The Orientalization of a European Orient: Turkquerie and Chinoiserie in Sixteenth and Seventeenth Century Poland

Title
The Orientalization of a European Orient: Turkquerie and Chinoiserie in Sixteenth and Seventeenth Century Poland
Author
Ewa Domanska
Page
75-88
DOI
Abstract
In the 16th and 17th centuries the myth of the origin of the Polish noblemen among ancient Asiatic nomads called Sarmatians flourished. The impact of Polish-Turkish wars in the 17th century popularized Oriental knowledge and art. Polish noblemen dressed in Oriental fashion and furnished their homes with Oriental artifacts. As a result Poland was often considered by Western European countries as the “Orient of the West.” In the late 17th century Western and especially English and French fascination with Chinese art and culture passed to Poland. The myth of the “Wonderland of Cathay” was mirrored in art, architecture (especially in garden architecture) in the style called “Chinoiserie”. Contrary to the direct impact of Turkish on Polish culture, which was assimilated and became an integral part of the Polish nobleman’s identity, in the 18th century the fascination for China was indirect and formed a false image of this country as it was constructed in the Western countries. By analyzing Chinese artifacts and examples of “Chinoiserie” in Pol- ish collections, this paper will argue that even if Poland had direct links to the Orient, a Westernized fantastic image of China made a stronger impact and lasts till today in Pol- ish culture. Contemporary Polish popular culture is filled with “Chinoiserie” (interior design, medicine) which has little in common with the “real” China. The image of China even today is formed by an “imperial” knowledge and imagination.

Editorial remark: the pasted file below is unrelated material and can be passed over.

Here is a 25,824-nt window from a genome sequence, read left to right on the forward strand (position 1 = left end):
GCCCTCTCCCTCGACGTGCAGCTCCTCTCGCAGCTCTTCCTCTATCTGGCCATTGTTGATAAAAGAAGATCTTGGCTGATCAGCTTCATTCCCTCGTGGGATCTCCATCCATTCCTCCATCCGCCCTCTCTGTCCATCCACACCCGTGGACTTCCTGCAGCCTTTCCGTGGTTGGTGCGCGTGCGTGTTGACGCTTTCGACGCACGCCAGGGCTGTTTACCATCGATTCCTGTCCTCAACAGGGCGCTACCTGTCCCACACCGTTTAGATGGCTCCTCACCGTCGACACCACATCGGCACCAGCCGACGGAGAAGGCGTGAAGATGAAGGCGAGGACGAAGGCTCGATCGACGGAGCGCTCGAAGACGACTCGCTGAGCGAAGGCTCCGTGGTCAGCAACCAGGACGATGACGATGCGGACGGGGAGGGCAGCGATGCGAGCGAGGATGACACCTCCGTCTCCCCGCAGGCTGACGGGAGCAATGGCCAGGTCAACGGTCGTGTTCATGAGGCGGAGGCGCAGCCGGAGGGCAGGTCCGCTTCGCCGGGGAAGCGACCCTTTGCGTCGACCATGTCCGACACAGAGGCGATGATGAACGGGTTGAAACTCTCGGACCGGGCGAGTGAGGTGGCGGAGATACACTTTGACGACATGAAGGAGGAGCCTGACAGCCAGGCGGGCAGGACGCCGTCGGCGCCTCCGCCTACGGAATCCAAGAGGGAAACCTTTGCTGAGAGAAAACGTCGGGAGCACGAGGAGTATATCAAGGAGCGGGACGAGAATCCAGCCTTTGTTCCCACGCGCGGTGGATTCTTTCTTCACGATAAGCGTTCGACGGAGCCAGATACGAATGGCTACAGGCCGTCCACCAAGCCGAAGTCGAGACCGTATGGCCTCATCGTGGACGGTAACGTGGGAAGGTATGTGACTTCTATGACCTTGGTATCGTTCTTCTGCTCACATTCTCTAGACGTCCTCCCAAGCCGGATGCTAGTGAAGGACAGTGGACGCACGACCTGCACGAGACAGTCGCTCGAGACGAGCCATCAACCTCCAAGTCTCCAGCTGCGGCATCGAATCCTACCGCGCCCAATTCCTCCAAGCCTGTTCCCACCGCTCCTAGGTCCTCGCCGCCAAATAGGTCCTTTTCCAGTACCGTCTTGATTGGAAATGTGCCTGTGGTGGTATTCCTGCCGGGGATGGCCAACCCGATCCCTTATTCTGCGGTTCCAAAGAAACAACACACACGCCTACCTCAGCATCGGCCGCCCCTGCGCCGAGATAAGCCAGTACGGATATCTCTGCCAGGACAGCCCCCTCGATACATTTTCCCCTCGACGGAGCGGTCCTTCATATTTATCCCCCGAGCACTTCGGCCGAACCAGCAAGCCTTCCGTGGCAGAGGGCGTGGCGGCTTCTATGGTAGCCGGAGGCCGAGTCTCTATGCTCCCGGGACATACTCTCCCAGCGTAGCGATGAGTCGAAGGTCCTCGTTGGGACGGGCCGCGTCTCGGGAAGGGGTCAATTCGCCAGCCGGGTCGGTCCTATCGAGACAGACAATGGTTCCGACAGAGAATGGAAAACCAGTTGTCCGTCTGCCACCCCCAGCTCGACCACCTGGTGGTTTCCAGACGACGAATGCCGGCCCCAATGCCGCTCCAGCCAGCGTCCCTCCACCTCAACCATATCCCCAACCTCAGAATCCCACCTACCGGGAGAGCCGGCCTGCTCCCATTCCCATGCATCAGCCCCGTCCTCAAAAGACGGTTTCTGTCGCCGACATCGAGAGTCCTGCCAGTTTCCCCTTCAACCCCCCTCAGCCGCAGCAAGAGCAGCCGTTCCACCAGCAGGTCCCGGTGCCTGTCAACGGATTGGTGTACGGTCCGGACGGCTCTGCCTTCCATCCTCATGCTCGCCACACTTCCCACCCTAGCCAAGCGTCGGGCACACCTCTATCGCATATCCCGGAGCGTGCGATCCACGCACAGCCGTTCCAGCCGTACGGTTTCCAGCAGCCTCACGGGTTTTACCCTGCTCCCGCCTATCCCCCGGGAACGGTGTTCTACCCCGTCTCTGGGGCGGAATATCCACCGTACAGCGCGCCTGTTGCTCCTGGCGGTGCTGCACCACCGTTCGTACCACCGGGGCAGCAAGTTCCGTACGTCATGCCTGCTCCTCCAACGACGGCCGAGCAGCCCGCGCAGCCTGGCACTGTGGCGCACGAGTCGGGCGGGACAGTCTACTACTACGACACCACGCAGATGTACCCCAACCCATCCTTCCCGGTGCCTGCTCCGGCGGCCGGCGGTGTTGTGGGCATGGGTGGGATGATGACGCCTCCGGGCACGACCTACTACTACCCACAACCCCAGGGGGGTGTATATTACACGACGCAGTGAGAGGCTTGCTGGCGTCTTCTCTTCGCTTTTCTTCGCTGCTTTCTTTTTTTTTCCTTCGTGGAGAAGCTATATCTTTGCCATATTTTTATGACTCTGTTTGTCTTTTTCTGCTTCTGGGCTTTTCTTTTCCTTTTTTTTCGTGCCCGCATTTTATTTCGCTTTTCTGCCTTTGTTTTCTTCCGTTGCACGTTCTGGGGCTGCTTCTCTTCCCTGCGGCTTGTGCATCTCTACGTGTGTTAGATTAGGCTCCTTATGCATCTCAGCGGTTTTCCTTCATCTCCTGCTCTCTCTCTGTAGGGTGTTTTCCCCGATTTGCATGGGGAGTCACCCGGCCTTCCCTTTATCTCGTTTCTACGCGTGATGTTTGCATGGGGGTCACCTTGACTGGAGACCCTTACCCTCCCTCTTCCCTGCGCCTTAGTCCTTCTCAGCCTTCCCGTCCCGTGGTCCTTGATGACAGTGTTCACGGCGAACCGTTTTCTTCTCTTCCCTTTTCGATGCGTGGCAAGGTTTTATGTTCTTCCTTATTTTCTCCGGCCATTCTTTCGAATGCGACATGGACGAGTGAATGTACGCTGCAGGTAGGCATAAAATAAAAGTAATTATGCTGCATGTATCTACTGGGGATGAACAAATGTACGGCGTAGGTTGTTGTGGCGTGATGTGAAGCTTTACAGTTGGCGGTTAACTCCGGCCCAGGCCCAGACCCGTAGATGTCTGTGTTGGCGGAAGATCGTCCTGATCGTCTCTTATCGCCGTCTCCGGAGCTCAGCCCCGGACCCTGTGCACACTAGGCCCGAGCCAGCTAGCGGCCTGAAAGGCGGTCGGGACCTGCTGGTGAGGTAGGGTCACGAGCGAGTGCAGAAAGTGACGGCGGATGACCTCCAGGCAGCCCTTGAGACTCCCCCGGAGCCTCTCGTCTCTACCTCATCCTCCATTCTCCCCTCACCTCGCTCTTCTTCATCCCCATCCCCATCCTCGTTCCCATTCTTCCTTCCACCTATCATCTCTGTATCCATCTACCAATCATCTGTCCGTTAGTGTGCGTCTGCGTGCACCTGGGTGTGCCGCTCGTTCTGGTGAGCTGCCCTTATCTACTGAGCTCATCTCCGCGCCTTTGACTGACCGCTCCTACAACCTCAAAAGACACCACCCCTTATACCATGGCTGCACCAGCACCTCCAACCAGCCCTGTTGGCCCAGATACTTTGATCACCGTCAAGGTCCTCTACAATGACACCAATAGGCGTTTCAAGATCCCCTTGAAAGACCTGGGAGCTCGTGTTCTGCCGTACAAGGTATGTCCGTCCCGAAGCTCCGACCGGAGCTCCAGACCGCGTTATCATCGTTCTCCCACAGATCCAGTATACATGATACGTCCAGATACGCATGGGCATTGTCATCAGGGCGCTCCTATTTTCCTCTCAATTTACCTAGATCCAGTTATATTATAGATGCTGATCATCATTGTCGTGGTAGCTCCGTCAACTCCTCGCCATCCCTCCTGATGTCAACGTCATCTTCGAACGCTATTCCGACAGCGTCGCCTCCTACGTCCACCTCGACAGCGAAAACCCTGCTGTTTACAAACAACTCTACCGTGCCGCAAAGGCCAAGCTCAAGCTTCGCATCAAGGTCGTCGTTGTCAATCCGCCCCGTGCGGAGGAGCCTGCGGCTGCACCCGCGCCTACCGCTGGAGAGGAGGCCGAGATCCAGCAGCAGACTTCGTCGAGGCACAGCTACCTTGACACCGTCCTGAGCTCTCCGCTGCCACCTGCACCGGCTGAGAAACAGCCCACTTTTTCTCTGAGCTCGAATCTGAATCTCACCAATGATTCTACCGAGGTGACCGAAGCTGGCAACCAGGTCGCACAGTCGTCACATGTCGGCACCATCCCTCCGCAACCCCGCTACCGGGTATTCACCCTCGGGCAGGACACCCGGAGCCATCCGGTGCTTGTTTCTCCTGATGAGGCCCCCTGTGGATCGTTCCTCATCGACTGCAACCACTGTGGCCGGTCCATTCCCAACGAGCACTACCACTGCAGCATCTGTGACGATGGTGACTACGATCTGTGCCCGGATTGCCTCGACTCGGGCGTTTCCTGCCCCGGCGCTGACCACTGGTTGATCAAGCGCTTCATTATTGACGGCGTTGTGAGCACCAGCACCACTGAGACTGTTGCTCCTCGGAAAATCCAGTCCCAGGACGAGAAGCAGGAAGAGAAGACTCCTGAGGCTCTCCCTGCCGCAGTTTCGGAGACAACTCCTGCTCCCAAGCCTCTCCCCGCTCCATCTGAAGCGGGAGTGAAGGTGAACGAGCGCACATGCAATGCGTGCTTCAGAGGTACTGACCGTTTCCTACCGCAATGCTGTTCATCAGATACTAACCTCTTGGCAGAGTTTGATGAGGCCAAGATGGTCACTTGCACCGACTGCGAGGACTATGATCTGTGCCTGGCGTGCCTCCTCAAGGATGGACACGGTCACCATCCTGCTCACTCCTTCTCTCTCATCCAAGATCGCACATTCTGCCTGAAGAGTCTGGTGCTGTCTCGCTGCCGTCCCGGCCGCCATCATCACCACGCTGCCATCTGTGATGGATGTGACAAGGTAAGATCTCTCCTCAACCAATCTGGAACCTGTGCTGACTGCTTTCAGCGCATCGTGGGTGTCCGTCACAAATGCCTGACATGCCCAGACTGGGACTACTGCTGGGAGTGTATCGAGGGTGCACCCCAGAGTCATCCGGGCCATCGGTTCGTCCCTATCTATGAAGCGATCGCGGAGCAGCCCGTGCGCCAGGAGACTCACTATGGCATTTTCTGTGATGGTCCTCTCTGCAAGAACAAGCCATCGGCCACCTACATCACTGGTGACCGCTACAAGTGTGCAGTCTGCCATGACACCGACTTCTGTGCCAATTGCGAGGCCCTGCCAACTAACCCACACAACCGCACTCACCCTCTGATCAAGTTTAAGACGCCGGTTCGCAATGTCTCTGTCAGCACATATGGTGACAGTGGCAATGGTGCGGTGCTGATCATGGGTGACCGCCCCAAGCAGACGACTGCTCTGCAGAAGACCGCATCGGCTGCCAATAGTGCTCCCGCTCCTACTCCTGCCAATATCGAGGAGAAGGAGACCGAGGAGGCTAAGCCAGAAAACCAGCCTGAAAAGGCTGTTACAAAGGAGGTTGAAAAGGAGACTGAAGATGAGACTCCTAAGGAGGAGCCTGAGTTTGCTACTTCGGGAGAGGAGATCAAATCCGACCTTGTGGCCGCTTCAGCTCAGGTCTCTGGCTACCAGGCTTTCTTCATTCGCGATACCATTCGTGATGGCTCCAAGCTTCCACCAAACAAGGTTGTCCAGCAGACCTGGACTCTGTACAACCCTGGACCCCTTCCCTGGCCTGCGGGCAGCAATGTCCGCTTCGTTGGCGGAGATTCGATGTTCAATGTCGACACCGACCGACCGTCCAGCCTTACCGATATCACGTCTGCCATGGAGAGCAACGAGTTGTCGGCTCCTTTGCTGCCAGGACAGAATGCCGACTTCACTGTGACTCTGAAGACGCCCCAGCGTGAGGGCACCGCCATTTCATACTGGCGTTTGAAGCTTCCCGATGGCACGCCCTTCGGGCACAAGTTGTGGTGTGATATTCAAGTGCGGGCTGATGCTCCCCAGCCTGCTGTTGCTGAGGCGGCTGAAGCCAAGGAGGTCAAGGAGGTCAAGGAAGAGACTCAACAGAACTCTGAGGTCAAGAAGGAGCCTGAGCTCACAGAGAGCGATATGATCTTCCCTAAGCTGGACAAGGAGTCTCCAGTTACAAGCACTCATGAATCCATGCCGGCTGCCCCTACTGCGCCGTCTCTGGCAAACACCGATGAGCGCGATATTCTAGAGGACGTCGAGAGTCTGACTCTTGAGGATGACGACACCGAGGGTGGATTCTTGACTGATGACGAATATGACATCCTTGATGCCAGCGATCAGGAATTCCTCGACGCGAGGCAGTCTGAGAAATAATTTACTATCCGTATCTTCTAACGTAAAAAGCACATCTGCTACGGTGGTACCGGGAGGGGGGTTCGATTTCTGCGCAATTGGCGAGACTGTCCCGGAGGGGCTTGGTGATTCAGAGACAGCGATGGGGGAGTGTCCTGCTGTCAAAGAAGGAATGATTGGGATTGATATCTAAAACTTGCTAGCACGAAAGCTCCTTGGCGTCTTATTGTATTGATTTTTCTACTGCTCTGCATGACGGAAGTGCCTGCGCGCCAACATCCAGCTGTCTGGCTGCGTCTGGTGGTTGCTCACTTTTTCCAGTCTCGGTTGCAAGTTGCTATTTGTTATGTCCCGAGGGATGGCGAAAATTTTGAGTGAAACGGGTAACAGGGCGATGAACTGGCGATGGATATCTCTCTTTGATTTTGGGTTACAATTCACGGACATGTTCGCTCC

Keyword
orientalism, Poland, “chinoiserie”, identity, popular culture
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